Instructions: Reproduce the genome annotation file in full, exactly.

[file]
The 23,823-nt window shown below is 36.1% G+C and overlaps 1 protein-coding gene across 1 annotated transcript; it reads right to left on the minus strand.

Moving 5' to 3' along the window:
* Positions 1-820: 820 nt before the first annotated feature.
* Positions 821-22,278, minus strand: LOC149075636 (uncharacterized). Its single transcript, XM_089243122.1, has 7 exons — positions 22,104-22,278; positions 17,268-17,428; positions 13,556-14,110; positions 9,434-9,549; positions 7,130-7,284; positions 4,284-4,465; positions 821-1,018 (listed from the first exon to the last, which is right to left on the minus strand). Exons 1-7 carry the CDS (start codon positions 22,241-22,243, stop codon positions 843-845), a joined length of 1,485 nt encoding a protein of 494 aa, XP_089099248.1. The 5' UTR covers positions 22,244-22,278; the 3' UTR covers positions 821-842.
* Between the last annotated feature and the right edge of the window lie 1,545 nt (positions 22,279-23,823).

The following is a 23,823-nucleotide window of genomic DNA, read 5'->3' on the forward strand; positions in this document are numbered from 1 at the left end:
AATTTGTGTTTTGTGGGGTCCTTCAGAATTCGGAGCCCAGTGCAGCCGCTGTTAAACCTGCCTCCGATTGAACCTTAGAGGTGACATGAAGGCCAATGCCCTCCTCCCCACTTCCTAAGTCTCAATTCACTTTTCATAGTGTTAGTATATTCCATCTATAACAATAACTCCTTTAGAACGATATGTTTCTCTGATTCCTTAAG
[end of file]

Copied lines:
The 23,823-nt window shown below is 36.1% G+C and overlaps 1 protein-coding gene across 1 annotated transcript; it reads right to left on the minus strand.

Moving 5' to 3' along the window:
* Positions 1-820: 820 nt before the first annotated feature.
* Positions 821-22,278, minus strand: LOC149075636 (uncharacterized). Its single transcript, XM_089243122.1, has 7 exons — positions 22,104-22,278; positions 17,268-17,428; positions 13,556-14,110; positions 9,434-9,549; positions 7,130-7,284; positions 4,284-4,465; positions 821-1,018 (listed from the first exon to the last, which is right to left on the minus strand). Exons 1-7 carry the CDS (start codon positions 22,241-22,243, stop codon positions 843-845), a joined length of 1,485 nt encoding a protein of 494 aa, XP_089099248.1. The 5' UTR covers positions 22,244-22,278; the 3' UTR covers positions 821-842.
* Between the last annotated feature and the right edge of the window lie 1,545 nt (positions 22,279-23,823).

The following is a 23,823-nucleotide window of genomic DNA, read 5'->3' on the forward strand; positions in this document are numbered from 1 at the left end:
AATTTGTGTTTTGTGGGGTCCTTCAGAATTCGGAGCCCAGTGCAGCCGCTGTTAAACCTGCCTCCGATTGAACCTTAGAGGTGACATGAAGGCCAATGCCCTCCTCCCCACTTCCTAAGTCTCAATTCACTTTTCATAGTGTTAGTATATTCCATCTATAACAATAACTCCTTTAGAACGATATGTTTCTCTGATTCCTTAAG